The United States on Monday formally removed Sudan’s state sponsor of terrorism designation, 27 years after putting the country on its blacklist, the US embassy in Khartoum announced.
“The congressional notification period of 45 days has lapsed and the Secretary of State has signed a notification stating rescission of Sudan’s State Sponsor of Terrorism designation is effective as of today (December 14), to be published in the Federal Register,” the US embassy said on Facebook.
News: The State Department has removed #Sudan from the state sponsor of terror list, freeing path to international investment. The country was designated in 1993; now only North Korea, Iran, and Syria remain on the list. https://t.co/pB25xat46e pic.twitter.com/HpFC4K8om2
— Harry Cramer (@HarrisonCramer) December 14, 2020
President Donald Trump announced in October that he was delisting Sudan, a step desperately sought by the nation’s new civilian-backed government as the designation severely impeded foreign investment.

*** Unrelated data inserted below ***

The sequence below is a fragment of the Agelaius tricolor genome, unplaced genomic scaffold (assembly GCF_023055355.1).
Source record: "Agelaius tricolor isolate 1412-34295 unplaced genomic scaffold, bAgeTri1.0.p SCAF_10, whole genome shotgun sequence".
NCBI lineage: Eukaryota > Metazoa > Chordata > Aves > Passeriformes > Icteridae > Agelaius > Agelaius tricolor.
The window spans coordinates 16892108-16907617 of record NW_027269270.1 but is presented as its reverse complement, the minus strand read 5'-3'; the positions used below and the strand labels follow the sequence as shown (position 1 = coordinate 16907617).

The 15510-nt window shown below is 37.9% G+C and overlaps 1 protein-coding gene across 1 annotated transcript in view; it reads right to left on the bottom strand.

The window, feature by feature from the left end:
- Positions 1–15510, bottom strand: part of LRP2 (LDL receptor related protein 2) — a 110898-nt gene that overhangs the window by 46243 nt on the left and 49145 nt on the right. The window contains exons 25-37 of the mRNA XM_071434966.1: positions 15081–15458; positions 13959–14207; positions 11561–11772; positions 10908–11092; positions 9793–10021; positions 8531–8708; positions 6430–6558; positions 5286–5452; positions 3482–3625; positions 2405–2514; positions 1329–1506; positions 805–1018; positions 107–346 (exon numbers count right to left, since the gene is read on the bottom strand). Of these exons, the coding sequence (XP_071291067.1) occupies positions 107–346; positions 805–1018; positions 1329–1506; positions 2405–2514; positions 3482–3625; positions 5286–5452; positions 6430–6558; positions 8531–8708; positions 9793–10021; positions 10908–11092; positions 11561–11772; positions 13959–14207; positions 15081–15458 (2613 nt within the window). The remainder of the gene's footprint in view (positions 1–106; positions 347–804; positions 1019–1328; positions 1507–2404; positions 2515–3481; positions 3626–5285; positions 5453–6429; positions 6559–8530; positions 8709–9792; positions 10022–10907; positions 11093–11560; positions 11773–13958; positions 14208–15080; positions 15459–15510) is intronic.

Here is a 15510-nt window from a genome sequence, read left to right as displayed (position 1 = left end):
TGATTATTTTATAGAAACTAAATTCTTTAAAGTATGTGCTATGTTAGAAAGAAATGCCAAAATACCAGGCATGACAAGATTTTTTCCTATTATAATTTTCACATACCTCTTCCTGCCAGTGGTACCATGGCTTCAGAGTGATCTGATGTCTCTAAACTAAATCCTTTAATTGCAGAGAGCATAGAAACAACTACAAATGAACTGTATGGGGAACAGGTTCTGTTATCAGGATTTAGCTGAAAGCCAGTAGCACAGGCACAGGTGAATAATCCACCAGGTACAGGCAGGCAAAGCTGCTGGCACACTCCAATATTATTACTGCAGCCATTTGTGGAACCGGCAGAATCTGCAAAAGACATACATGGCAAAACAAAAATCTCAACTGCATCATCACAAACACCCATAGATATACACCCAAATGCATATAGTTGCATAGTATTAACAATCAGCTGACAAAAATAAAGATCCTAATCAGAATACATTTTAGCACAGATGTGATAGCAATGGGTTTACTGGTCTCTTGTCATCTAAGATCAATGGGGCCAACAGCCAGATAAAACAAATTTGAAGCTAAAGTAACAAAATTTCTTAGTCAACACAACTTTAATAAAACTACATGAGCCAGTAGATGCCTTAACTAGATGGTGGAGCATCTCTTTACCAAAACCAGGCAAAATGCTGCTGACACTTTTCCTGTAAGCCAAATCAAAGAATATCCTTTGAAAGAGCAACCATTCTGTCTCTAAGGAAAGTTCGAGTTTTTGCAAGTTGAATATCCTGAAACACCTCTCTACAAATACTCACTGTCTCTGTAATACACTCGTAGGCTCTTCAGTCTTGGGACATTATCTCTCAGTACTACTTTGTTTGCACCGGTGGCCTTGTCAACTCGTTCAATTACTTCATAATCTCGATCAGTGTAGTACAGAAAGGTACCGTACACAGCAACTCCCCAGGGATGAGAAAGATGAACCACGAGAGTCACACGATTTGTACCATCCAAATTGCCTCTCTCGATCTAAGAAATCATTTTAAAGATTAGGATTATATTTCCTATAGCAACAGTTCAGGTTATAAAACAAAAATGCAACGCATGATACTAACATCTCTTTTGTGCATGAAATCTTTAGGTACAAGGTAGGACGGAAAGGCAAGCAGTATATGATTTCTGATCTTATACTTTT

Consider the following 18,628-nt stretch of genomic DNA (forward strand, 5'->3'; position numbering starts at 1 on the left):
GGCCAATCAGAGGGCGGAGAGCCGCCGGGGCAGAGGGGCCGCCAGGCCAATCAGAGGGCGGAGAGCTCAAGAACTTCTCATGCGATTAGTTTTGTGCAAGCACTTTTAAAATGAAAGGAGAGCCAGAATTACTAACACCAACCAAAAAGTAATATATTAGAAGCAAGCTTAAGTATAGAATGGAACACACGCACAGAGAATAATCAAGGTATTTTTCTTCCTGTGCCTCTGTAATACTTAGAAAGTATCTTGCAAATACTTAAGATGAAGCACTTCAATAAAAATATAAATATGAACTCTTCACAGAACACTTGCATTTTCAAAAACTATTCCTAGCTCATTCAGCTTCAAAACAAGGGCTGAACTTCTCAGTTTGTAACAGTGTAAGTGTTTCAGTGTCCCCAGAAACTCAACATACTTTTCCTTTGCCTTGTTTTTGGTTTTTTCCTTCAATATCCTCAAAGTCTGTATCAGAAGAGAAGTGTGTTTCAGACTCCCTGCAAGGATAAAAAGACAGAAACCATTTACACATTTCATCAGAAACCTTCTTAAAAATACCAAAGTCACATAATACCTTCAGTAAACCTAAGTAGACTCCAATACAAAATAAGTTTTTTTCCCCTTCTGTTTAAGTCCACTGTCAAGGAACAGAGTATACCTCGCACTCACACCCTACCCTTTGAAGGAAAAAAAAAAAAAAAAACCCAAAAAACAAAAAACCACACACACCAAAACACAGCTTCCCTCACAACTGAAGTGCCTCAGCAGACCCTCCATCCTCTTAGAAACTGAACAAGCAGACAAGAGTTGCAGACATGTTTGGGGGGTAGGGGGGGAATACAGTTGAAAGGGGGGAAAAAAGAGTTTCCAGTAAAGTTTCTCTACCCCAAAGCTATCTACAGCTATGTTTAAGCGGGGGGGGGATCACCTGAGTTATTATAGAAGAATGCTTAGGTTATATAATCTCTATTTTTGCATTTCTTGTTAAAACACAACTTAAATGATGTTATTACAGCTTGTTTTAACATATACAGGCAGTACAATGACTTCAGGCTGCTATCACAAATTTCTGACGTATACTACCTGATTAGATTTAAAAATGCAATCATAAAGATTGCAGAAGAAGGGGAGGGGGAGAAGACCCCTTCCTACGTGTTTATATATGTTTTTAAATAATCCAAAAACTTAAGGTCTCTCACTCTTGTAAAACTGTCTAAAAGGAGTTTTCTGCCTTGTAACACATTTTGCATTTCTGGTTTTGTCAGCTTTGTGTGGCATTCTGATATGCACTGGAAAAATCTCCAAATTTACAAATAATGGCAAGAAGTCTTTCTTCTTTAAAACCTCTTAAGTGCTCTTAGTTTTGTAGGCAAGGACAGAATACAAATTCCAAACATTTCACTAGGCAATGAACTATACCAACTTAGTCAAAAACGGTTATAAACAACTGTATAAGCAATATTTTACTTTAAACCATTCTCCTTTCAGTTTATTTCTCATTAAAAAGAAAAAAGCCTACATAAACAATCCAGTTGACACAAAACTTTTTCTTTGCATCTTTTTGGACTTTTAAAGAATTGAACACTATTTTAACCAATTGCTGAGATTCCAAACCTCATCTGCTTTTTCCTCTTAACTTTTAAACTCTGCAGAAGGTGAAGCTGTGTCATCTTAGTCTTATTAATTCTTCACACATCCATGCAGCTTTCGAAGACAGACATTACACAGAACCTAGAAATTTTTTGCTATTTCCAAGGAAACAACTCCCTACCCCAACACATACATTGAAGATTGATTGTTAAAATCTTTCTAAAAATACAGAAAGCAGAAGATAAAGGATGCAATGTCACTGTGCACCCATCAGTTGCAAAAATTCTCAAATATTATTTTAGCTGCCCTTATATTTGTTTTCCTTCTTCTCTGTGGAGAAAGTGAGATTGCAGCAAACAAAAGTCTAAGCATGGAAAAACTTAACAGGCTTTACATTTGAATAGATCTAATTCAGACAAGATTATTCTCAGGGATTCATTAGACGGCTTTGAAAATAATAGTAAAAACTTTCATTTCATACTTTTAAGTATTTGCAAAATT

The Trump administration promised to remove Khartoum from the terror list and restore its sovereign immunities – meaning it would no longer be exposed to lawsuits in US courts – if it agreed to normalize ties with Israel.
— Al Arabiya English (@AlArabiya_Eng) December 14, 2020
As part of a deal, Sudan also agreed to pay $335 million to compensate survivors and victims’ families from the twin 1998 attacks on US embassies in Kenya and Tanzania, carried out when dictator Omar al-Bashir was welcoming Al-Qaeda, and a 2000 attack on the USS Cole off Yemen’s coast.
Trump sent his notice to Congress on October 26 and, under US law, a country exits the terror list after 45 days unless Congress objects, which it has not.
(The New Arab, PC, Social Media)